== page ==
To explore the concept that people invest in themselves through education, the students work in two groups and participate in a mathematics game. Both groups are assigned mathematics problems to solve. One group is told about a special technique for solving the problems. The other group is not. The game helps the students recognize that improved human capital allows people to produce more in a given amount of time—in this example, more correct answers in the time provided, or in less time. Next, the students identify the human capital required for a variety of jobs. Finally, they learn about the connections among investment in human capital, careers, and earning potential.
In any economic system, people must decide what to produce, how to produce it, when to produce it, and who will get it. This lesson looks at the "when" question. In particular, if society has only a finite amount of some resource, when should that resource be used -- today, tomorrow, or not at all? This problem is sometimes called the "cake-eating" problem: given a cake (with good preservatives!), what is the best way to eat it? All at once? A little each day? or by some other pattern of consumption? In this lesson students learn how people making decisions in the market for a nonrenewable resource decide when the resource will be used. After reviewing the news around Clinton's Africa visit and his focus on environmental issues in Botswana, they are introduced to the "when" question with a spring holiday variation of the 'cake-eating' problem. The snacks described in the problem are then used to demonstrate how a market for a nonrenewable resource works.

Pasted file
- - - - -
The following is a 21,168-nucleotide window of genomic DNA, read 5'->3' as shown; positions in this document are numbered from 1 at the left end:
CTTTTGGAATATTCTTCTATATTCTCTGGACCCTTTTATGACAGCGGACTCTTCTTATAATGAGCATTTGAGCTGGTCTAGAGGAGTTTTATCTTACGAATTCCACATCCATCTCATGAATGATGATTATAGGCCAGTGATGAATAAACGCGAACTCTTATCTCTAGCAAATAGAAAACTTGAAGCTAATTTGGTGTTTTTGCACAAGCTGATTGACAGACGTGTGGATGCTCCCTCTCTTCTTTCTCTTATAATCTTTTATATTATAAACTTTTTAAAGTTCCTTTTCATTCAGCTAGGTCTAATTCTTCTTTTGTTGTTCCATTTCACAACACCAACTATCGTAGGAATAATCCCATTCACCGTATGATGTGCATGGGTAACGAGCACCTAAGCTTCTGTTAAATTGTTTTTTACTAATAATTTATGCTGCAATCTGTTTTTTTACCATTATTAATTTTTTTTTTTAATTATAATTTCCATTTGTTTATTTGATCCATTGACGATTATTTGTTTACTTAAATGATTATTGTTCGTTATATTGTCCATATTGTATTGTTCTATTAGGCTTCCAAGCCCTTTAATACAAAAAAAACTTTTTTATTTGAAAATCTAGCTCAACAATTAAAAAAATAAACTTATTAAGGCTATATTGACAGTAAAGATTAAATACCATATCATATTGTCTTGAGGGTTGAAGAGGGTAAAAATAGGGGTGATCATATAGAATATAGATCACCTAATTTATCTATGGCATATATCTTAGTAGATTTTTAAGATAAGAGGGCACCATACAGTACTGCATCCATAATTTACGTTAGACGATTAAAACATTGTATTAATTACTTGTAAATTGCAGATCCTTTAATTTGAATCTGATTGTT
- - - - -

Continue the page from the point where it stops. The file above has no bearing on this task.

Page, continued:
The lesson examines what online banking is and the pros and cons of banking online.
The following lessons come from the Council for Economic Education's library of publications. Clicking the publication title or image will take you to the Council for Economic Education Store for more detailed information.
This publication contains complete instructions for teaching the lessons in Capstone. When combined with a textbook, Capstone provides activities for a complete high school economics course. 45 exemplary lessons help students learn to apply economic reasoning to a wide range of real-world subjects.
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Use this DVD program to show students how to live healthy, wealthy and risk-free.
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7 out of 23 lessons from this publication relate to this EconEdLink lesson.